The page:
The country's capital, which has burnt destroyed 18 times, has to rebuild itself numerous times. The World War II bombing severely damaged the city's architecture.
This Eastern Slavic celebration, known as Maslenitsa Week, is observed during the final week before Lent. Every household makes pancakes to share with family and friends or to offer at neighborhood street festivals. It's no secret that Belarusians aren't afraid to use unusual ingredients as garnishes, whether it's sugar-sweetened crushed poppy seeds or a substantial mushroom stew.
People in Belarus are some of the kindest, warmest you'll ever encounter. Even if they don't understand you, they'll still go out of their way to aid you.
The National Library of Belarus, sometimes referred to as 'The Diamond of Knowledge,' is massive. It's hard to miss at 74 meters high, with 23 stories and an observation deck at the very top. It has gained notoriety as one of the world's most unique structures but also among its ugliest. A statement from Viktor Kramarenko and Michael Vinogradov, architects, was requested, and they delivered.
Belarusian cuisine relies heavily on the simple potato, and you'll be hard-pressed to find a dish that doesn't use it. r.
Belarusians chose the largest living land mammal in Europe as their national animal. Two European bison saved from extinction in the early 1950s were reintroduced into the Biaowiea Forest. There are now 600 of them in the area. The stork, as well as the cornflower, are both recognized as important emblems of the country.
Belarusians like a good superstition as much as the next person! One of the most widely held beliefs is that if you whistle in your house, you'll lose all of your money. If you clean your house after a guest leaves until they've arrived at their final destination, it's thought that you're removing them from your life forever, according to this belief.
Viber, a popular messaging app, and the video game "World of Tanks" are both Belarusian creations.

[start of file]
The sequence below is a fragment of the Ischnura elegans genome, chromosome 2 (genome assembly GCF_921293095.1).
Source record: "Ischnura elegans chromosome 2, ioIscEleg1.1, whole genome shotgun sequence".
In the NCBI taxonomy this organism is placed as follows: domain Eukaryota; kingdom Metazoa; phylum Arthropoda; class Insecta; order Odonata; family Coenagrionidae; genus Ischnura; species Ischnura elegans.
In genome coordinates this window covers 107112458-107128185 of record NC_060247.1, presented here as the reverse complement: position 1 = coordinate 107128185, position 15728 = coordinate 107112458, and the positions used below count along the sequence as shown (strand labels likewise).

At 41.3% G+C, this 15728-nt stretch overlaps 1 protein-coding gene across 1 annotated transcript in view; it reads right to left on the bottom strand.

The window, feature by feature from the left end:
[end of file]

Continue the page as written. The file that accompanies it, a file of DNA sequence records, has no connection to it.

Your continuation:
Belarus has four World Heritage Sites, according to UNESCO.
"Independence Avenue" in Minsk is 15 kilometers long (27 miles), making it Belarus' longest road. This street's name has changed a total of 14 times.
The Chernobyl accident in 1986 contaminated roughly 60% of Belarus, according to the government of Belarus.
Chemical and nuclear contamination are critical environmental issues in the country, according to the World Health Organization.
Nearly a quarter of Belarus' population perished in World War II.
The Belarusian National Library has 8 million items in various media types. More than 2,200 people use the library every day, and 12,000 items are checked out. In 1922, on September 15th, it was established.
Except for Belarus, all European nations have abolished the death sentence.
People aged 25 to 54 make up about 40 to 45 percent of the country's population
The country's GDP is allocated to health care at 6%, while the literacy rate is 99.7%.
Since its enormous ancient forest, the Biaowiea Forest, Belarus is known as the 'Lungs of Europe' because it is located there. The forest formerly covered the European Plain. There are also several magnificent national parks in the area, perfect for hikers and those who enjoy being outside. Also, the Belarusian flag's green line signifies the country's woods.
Through five city squares, including Victory Square & October Square, Independence Avenue winds its way through the capital for 15 kilometers
Belarusians are well-educated people. According to the latest UNESCO assessment, 99.85% of the population is educated (roughly).
Both Russian and Belarusian are used as official languages in the country.... all official documentation is in Russian, by the way, which is a tragic oversight.
Belarus is known as Eastern Europe's "Silicon Valley." The High-Tech Park was established in this area around ten years ago, and it houses over 170 businesses and 27,000 IT professionals.
elarus is named after the White Rus' region of Russia.